Over at The Faculty Lounge, there are some pictures of sit-ins from the early 1960s. Regarding a 1963 sit-in in Jackson, Mississippi, TFL writes: “By one account, members of the all-White Jackson police force stood guard outside, while several FBI agents (the guys in back wearing shades) ‘observed’ from inside. That White guy at the counter, that’s Tougaloo professor and community activist Hunter Gray (John R. Salter) who helped organize the Jackson sit-ins. And that’s blood on his shirt. All of the protesters had been covered in slop, and some were beaten with brass knuckles and broken bottles.”
The non-violent Civil Rights protesters allowed themselves to be beaten in public while the media watched; the images helped win sympathy for the Civil Rights Movement in the North, and proved to be crucial in developing the political will for the passage of the Civil Rights Act of 1964.
In a limited sense, the media’s presence provided some protection for the protesters; there was never a case in which a civil rights protester was murdered in front of media cameras. At night, when everyone had gone home, things were very different. As Salter later explained:
I was beaten and arrested many times and hospitalized twice. This happened to many, many people in the movement. No one knows what kind of massive racist retaliation would have been directed against grassroots black people had the black community not had a healthy measure of firearms within it.
When the campus of Tougaloo College was fired on by KKK-type racial night-riders, my home was shot up and a bullet missed my infant daughter by inches. We received no help from the Justice Department and we guarded our campus — faculty and students together — on that and subsequent occasions. We let this be known. The racist attacks slackened considerably. Night-riders are cowardly people — in any time and place — and they take advantage of fear and weakness.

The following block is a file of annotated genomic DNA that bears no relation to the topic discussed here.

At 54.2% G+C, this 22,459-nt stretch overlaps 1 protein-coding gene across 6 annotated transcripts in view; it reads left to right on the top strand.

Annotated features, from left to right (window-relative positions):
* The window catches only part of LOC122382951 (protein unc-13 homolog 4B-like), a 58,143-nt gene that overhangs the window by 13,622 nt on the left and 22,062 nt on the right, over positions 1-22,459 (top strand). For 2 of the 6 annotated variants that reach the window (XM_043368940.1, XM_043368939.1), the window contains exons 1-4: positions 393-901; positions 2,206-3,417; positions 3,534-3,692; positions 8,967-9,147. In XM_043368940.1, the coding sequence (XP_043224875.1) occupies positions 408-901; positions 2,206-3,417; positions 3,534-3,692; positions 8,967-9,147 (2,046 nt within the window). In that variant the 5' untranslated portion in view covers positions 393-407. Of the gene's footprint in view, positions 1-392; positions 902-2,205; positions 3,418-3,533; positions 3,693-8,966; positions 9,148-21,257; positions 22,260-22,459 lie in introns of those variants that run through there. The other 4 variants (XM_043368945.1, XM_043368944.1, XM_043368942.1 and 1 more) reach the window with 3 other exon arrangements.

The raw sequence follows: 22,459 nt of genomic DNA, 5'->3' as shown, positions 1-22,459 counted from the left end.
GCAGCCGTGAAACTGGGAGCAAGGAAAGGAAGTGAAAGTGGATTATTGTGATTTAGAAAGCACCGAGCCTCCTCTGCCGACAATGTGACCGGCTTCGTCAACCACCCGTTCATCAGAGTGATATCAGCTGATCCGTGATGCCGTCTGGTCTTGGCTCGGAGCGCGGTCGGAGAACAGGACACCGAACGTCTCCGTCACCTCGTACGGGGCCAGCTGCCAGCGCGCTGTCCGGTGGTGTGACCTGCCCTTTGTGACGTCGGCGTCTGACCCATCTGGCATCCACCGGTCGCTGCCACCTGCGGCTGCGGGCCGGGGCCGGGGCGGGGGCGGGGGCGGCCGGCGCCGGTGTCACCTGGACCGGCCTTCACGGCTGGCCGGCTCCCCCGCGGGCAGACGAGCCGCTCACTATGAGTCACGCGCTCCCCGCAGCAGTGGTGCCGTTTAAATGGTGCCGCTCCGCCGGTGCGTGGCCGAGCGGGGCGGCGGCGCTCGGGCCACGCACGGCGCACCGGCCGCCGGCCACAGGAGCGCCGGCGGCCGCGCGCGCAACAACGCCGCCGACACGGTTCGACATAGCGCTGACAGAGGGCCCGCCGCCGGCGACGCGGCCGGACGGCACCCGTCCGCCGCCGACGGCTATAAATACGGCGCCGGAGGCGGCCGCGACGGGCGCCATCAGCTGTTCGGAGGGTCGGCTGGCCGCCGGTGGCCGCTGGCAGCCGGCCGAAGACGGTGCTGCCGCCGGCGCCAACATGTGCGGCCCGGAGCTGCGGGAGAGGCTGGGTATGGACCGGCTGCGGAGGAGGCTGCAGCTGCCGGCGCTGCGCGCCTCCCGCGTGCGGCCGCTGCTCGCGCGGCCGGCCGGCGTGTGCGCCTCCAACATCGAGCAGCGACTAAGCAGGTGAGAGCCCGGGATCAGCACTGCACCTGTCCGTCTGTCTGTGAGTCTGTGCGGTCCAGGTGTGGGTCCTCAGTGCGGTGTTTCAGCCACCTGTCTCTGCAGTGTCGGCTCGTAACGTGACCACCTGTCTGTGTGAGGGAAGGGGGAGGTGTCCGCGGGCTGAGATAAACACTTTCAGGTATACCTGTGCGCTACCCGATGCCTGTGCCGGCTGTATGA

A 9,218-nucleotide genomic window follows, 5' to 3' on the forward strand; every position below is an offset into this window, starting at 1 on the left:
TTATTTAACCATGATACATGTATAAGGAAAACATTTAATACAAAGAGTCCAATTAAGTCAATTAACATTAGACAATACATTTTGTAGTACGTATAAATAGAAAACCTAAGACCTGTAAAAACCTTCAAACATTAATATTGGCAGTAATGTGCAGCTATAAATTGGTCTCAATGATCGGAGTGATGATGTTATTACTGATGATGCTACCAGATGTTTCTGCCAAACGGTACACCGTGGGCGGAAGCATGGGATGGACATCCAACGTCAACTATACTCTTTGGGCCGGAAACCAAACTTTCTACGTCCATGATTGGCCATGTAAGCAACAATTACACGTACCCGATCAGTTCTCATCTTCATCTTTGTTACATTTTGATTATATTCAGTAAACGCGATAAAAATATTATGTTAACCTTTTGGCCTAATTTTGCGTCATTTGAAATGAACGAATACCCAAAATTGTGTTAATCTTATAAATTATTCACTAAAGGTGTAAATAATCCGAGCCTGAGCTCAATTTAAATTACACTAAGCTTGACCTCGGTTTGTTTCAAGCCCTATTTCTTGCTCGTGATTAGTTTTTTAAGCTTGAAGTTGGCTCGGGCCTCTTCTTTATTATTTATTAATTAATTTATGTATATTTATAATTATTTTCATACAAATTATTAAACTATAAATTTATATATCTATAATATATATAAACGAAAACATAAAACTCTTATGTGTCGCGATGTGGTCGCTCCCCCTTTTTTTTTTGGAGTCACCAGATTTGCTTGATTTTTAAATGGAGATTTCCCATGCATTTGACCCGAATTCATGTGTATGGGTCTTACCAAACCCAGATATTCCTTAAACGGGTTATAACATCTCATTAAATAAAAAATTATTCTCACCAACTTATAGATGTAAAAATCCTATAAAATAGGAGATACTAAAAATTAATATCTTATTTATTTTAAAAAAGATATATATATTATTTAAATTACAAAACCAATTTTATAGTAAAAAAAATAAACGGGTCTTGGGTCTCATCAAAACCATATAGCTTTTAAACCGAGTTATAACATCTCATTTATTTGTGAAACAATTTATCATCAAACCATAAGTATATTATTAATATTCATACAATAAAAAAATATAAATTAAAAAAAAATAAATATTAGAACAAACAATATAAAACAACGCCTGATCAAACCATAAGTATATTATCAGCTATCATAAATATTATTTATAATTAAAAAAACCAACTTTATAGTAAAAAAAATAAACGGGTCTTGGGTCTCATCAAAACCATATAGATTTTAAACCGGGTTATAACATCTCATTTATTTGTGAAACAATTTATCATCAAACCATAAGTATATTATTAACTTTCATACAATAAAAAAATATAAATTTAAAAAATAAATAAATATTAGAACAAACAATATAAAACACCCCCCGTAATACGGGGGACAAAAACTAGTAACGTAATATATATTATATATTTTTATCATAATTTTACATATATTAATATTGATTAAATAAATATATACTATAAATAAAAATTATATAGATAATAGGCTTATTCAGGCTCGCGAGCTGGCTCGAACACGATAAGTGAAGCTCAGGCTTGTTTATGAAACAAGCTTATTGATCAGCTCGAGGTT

Later, I worked for years in the Deep South as a full-time civil rights organizer. Like a martyred friend of mine, NAACP staffer Medgar W. Evers, I, too, was on many Klan death lists and I, too, traveled armed: a .38 special Smith and Wesson revolver and a 44/40 Winchester carbine.
The knowledge that I had these weapons and was willing to use them kept enemies at bay. Years later, in a changed Mississippi, this was confirmed by a former prominent leader of the White Knights of the KKK when we had an interesting dinner together at Jackson.
In the 1970s, I was Southside director of the large, privately-funded Chicago Commons Association. Our primary focus involved assisting minority people in developing sensible community organizations — vis-a-vis schools, city services, anti-crime.
We were opposed by white racist organizations (e.g., Nazi Party) and various youth gangs of many sorts. My staff and I received countless death threats, there were arson attacks on our offices, and, on one occasion, men with weapons came to my home and told my wife and children that they intended to kill me. (I happened to be at work.)
Again, I was glad I had many firearms and, again, we guarded our home and let this be known. We responded to hate calls on the telephone by telling the callers we were quite prepared for them.
For Salter, the right to own a handgun was apparently a crucial part of his ability to exercise his right to defend himself and his family, which was a sine qua non of his ability to stay alive in order to exercise his First Amendment rights to advocate for enforcement of the Fourteenth Amendment.
Yet in modern Chicago, decent law-abiding citizens are forbidden to own handguns. As I detailed in my amicus brief in McDonald v. Chicago (pages 39-45), many people find that a handgun is best choice for family defense, especially in urban areas such as Chicago. As the history of the Civil Rights Movement demonstrates, the denial of the constitutional right to own a handgun could endanger other constitutional rights, particularly the rights of community organizers.